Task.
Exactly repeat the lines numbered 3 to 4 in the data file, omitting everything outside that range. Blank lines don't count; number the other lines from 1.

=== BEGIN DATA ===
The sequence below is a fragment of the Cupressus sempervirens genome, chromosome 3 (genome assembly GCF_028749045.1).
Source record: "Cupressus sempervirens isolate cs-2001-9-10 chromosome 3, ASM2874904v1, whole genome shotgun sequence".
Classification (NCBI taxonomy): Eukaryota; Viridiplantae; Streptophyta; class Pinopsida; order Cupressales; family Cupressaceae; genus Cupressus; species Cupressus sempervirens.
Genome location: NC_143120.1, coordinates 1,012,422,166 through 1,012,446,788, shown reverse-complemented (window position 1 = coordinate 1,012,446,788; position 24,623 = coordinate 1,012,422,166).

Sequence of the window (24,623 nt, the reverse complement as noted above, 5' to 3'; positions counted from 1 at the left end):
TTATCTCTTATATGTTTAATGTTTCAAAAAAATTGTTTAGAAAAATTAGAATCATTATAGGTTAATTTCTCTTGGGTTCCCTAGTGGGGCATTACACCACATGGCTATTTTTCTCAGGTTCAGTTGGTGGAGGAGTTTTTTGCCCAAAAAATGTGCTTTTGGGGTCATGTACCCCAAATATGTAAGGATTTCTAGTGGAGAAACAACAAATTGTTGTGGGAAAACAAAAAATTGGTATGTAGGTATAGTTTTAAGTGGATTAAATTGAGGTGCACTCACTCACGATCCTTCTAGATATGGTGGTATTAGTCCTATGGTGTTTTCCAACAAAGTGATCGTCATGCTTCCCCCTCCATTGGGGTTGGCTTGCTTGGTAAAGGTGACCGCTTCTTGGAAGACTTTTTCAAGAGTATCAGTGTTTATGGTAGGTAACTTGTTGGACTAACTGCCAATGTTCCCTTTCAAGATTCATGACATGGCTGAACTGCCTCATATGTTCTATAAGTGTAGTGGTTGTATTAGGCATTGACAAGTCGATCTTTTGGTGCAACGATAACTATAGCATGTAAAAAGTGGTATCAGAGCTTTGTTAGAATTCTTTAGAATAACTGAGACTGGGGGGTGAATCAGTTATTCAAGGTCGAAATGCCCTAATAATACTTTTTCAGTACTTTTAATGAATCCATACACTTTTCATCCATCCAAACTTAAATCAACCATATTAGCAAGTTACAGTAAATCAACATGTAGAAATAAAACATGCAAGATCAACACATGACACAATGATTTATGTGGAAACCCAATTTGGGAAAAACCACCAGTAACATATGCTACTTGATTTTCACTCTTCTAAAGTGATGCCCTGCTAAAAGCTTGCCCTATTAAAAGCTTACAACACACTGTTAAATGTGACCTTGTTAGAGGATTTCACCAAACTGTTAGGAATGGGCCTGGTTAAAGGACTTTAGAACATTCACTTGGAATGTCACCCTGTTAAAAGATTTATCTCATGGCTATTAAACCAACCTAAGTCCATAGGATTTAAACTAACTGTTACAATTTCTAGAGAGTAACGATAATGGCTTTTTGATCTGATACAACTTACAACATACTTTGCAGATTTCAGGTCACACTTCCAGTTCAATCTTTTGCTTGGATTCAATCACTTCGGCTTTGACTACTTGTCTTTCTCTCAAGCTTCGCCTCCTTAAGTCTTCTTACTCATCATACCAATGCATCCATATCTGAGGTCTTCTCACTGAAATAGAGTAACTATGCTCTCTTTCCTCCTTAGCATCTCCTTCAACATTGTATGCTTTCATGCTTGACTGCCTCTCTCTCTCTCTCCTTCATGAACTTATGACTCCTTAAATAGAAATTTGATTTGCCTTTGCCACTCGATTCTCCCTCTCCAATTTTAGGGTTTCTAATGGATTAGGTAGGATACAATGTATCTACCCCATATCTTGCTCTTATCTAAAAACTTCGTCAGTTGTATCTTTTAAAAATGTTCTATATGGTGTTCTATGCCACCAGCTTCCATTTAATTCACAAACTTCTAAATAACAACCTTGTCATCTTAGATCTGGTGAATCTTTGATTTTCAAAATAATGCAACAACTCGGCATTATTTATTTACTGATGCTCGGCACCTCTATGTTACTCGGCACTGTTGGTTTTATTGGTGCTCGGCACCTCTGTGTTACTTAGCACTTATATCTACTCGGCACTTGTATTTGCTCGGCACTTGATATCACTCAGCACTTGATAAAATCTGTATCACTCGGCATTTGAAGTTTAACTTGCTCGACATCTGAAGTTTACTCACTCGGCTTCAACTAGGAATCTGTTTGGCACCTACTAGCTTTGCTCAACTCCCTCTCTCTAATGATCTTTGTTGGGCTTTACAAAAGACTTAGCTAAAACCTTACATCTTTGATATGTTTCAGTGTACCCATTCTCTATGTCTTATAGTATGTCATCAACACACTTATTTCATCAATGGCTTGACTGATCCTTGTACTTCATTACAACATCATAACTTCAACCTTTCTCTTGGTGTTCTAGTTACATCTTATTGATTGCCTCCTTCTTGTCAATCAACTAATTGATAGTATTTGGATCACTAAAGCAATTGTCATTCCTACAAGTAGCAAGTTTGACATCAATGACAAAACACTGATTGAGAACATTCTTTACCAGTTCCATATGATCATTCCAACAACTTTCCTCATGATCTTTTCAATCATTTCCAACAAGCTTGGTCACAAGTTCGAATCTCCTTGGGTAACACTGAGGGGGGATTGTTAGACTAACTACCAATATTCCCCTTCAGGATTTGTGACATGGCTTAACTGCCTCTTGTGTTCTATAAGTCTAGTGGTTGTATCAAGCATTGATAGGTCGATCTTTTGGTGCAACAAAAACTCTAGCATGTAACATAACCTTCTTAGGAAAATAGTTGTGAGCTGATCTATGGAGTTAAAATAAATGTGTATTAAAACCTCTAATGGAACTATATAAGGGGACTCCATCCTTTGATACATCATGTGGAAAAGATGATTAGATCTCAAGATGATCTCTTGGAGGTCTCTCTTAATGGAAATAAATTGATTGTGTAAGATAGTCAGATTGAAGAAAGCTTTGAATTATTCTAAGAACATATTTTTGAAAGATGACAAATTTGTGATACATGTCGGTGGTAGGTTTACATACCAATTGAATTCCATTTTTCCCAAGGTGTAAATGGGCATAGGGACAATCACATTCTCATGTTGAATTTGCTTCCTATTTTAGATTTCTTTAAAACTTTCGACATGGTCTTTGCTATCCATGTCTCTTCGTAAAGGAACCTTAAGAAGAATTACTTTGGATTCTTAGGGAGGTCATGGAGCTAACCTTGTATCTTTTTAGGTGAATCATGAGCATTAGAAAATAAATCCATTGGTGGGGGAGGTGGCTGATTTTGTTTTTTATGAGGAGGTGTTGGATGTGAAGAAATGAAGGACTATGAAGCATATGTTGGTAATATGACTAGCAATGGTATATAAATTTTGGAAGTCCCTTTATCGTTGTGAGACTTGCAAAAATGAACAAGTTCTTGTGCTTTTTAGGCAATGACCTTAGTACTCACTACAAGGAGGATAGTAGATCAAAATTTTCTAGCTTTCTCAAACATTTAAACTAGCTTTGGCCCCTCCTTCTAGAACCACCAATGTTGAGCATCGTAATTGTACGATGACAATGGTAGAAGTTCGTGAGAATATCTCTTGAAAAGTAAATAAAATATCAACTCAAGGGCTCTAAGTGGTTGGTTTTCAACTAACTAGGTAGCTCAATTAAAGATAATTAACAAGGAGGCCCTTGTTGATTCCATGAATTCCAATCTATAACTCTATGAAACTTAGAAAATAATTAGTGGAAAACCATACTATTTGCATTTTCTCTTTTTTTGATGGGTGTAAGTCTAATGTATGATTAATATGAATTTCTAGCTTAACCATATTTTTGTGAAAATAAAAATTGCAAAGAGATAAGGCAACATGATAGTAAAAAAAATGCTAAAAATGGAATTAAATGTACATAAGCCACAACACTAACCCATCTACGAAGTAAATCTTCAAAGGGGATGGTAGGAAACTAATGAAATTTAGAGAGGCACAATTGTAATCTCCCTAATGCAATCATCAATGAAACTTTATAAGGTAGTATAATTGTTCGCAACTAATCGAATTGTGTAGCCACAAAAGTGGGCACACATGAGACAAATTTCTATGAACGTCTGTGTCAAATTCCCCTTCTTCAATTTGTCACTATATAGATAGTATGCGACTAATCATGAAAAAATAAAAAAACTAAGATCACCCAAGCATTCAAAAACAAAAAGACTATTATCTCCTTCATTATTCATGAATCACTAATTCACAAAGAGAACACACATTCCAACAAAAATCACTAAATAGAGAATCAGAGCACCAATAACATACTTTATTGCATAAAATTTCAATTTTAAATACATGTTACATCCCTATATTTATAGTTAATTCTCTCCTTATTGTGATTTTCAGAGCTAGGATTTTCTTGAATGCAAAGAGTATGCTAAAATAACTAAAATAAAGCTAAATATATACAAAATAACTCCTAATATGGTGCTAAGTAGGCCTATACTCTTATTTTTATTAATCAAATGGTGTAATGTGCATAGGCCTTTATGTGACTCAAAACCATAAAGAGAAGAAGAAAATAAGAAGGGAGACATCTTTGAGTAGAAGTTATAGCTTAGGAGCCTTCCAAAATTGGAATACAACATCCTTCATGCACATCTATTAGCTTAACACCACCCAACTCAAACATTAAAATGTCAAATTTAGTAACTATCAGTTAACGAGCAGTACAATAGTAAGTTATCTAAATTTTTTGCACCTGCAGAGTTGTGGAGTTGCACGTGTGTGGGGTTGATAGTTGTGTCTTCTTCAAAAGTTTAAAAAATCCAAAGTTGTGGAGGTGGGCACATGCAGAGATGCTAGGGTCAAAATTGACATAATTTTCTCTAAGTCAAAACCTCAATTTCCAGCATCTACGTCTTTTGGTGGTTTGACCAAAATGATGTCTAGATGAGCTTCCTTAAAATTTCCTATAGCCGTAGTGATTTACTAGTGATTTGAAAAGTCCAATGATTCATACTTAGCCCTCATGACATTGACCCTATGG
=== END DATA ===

Classification (NCBI taxonomy): Eukaryota; Viridiplantae; Streptophyta; class Pinopsida; order Cupressales; family Cupressaceae; genus Cupressus; species Cupressus sempervirens.
Genome location: NC_143120.1, coordinates 1,012,422,166 through 1,012,446,788, shown reverse-complemented (window position 1 = coordinate 1,012,446,788; position 24,623 = coordinate 1,012,422,166).